Bank of China lends $2.8B to SMEs using own blockchain-based bond issuance system
The Bank of China has issued $2.8B for Small and Medium Enterprises using blockchain technology amidst the massive adoption of the technology in the country.
Mon, 09 Dec 2019, 03:12 am UTC
Bank of China, one of the four largest commercial banks in the country, has provided 20 billion yuan ($2.8 billion) to Small and Medium Enterprises (SME) in blockchain-based bonds. The issuance has a two-year 3.5% coupon rate – the annual interest rate of a bond, a statement read.
The bond itself has been issued through the Bank of China’s own blockchain-based system and the bank claims that this marks the very first bond transaction done in the country using this emerging innovation. This massive maneuver is part of China’s rapid blockchain adoption that was put in overdrive by Chinese president Xi Jinping in late October.
China is planning to grow its blockchain initiatives to 65.7% on an annual basis that will reach its peak in 2023. By then, the technology is forecasted to exceed more than $2 billion.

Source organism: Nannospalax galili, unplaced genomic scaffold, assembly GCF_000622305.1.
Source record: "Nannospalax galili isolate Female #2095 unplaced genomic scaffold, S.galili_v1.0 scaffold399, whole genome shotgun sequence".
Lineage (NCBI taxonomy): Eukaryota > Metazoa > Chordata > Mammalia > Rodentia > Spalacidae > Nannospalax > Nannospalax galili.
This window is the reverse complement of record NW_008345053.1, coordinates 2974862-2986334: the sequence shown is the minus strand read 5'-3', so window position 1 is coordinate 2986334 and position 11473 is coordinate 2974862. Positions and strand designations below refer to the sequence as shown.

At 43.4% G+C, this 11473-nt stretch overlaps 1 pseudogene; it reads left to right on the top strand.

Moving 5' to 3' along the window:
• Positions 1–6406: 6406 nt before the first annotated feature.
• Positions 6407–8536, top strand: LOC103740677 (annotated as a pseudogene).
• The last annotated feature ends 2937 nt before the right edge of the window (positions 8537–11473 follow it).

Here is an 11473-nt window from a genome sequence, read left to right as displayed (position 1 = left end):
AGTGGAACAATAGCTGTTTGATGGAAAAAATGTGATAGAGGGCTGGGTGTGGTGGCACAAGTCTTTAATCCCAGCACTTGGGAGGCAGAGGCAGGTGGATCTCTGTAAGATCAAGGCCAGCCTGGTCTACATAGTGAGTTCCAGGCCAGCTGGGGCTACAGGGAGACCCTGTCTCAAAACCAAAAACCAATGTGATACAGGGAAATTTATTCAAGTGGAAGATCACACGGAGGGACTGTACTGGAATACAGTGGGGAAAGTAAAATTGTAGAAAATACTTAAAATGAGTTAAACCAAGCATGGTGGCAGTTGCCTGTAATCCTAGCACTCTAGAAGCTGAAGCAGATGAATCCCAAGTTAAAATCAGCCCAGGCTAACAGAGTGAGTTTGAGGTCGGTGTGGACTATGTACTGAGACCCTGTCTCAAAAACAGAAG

China going full steam ahead
Research firm Forkast Insights released a comprehensive report last week detailing just how fast blockchain is maturing in the country. From the development of its own central bank digital currency (CBDC) to how blockchain itself is affecting the lives of Chinese citizens, the report dives deep into China’s desire to be the front-runner in the crypto race.
Despite these blockchain initiatives, however, China is cracking down hard on cryptocurrency and crypto exchanges in the country. Authorities have been shutting down exchanges in a bid to protect itself from the illicit activities brought by the industry including – but not limited to – money laundering and terrorist financing. Indeed, even the popular Ethereum block explorer Etherscan.io has now been censored by the country’s Great Firewall.
China leading the cryptocurrency race
These tight restrictions aren’t all that surprising given that the illegal crypto market is considered the third biggest black industry in the country, with an estimated value of $15 billion.
Also notable is the fact that of the thousands of blockchain-focused companies that have sprouted following China’s blockchain adoption, only 4,000 are focusing their efforts on pure blockchain initiatives. Meanwhile, 25,000 firms have apparently tried to issue their own cryptocurrency, a maneuver that is the opposite of what China is trying to accomplish.
Regardless of these headaches, China is still leading the crypto race. Last year, China’s blockchain initiatives accounted for 25% of overall projects in the sector globally.
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